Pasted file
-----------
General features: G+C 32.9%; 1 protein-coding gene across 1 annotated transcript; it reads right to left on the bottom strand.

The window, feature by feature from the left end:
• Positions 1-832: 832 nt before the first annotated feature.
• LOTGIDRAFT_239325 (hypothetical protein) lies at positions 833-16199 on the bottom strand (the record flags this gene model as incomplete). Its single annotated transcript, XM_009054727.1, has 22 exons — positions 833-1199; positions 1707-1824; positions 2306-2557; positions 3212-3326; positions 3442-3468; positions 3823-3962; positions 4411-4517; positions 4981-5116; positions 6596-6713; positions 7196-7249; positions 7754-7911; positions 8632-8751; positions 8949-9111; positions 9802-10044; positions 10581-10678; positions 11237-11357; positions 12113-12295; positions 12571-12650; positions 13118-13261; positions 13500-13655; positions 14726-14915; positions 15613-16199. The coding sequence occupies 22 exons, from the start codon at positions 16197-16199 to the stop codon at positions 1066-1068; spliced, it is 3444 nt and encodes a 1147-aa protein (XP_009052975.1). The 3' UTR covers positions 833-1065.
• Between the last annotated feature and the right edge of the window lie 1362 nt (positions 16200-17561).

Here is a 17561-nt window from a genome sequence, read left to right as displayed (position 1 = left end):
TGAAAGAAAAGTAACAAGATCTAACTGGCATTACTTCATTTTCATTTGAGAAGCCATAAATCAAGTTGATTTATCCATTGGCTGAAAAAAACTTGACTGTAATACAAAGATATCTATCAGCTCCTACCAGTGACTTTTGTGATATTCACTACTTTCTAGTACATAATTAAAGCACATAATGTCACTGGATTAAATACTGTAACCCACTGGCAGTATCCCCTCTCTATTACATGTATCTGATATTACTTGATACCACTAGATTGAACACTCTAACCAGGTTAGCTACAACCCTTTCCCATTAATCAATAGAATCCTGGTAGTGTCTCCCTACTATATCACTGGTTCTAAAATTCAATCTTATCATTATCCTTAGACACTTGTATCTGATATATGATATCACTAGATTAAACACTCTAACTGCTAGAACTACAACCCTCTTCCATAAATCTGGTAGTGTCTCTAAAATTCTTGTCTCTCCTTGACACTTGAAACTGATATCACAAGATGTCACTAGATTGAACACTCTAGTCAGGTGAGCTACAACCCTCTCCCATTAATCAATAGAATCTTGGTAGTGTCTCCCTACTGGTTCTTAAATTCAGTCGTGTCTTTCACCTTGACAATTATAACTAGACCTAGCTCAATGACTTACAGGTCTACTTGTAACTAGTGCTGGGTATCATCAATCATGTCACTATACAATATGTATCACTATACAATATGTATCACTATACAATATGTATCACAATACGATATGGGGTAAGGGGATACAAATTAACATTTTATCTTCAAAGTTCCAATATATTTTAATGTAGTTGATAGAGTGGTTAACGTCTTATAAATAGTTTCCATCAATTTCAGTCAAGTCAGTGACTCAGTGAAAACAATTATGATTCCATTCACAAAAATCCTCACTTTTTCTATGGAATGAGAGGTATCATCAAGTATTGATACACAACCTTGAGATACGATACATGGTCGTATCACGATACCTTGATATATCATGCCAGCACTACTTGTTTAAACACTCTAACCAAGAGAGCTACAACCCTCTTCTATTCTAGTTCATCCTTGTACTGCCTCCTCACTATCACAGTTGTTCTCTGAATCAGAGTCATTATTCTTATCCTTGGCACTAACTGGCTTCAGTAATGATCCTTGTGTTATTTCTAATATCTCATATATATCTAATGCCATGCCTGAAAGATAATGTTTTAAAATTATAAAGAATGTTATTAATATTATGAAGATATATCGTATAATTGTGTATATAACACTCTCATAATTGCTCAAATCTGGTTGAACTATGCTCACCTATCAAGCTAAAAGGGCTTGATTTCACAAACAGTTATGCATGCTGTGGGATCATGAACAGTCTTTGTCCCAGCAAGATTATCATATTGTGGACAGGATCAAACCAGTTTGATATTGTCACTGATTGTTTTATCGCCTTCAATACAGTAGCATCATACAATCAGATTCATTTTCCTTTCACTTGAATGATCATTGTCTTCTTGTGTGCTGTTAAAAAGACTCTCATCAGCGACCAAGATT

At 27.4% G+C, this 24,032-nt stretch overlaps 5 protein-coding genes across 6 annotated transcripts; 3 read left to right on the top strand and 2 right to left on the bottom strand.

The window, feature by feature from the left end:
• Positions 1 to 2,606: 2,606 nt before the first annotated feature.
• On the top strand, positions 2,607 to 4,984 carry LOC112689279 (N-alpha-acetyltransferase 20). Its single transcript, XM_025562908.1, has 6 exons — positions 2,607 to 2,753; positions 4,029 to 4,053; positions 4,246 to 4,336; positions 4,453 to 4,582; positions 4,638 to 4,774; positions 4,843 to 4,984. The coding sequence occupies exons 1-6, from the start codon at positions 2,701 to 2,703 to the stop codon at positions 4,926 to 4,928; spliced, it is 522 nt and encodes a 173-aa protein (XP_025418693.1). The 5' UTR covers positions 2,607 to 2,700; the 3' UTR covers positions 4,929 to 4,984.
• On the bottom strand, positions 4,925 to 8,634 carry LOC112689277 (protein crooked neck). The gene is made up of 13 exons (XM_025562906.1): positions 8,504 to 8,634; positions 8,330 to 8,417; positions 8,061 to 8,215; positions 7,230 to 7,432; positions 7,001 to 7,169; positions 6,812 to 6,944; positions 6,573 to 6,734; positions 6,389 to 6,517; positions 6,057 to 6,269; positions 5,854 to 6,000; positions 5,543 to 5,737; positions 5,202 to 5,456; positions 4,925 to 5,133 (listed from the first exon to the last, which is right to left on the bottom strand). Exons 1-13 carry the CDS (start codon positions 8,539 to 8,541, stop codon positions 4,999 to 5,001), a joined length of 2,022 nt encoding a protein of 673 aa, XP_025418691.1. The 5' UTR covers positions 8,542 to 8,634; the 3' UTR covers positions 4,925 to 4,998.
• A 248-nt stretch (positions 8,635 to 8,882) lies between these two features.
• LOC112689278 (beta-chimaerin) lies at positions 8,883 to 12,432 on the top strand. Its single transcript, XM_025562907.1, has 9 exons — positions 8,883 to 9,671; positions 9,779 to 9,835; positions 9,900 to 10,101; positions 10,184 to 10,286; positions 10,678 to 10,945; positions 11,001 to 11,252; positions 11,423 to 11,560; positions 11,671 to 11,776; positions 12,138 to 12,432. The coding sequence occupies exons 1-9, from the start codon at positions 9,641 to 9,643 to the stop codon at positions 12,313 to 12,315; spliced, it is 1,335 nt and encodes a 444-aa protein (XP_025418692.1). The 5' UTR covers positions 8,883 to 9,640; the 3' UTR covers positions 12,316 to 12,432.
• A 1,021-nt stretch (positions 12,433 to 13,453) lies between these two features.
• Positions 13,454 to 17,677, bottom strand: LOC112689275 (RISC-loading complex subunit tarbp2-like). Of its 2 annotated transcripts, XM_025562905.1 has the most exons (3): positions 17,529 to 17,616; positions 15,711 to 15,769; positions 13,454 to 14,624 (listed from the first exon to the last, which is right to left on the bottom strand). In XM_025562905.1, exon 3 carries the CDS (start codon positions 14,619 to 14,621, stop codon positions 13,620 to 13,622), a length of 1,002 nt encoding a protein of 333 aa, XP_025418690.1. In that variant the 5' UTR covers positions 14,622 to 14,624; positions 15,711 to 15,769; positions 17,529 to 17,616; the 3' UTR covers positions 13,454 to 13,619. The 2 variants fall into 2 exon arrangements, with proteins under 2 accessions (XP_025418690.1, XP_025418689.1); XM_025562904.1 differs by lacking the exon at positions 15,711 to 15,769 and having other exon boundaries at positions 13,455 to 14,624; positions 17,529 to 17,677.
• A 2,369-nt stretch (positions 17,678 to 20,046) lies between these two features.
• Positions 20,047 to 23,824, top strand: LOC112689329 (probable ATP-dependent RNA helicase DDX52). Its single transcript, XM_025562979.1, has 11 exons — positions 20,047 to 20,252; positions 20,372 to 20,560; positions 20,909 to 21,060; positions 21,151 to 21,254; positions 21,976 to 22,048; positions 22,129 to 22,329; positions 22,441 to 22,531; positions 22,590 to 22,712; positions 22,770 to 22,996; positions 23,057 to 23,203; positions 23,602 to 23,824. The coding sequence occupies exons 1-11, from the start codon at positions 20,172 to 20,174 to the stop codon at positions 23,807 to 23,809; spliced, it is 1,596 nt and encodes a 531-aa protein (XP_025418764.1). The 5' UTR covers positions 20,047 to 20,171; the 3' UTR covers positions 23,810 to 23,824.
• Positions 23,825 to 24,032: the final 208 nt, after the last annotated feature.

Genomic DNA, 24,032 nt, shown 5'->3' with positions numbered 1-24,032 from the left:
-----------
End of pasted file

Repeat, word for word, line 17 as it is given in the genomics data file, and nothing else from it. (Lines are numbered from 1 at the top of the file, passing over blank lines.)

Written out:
• A 2,369-nt stretch (positions 17,678 to 20,046) lies between these two features.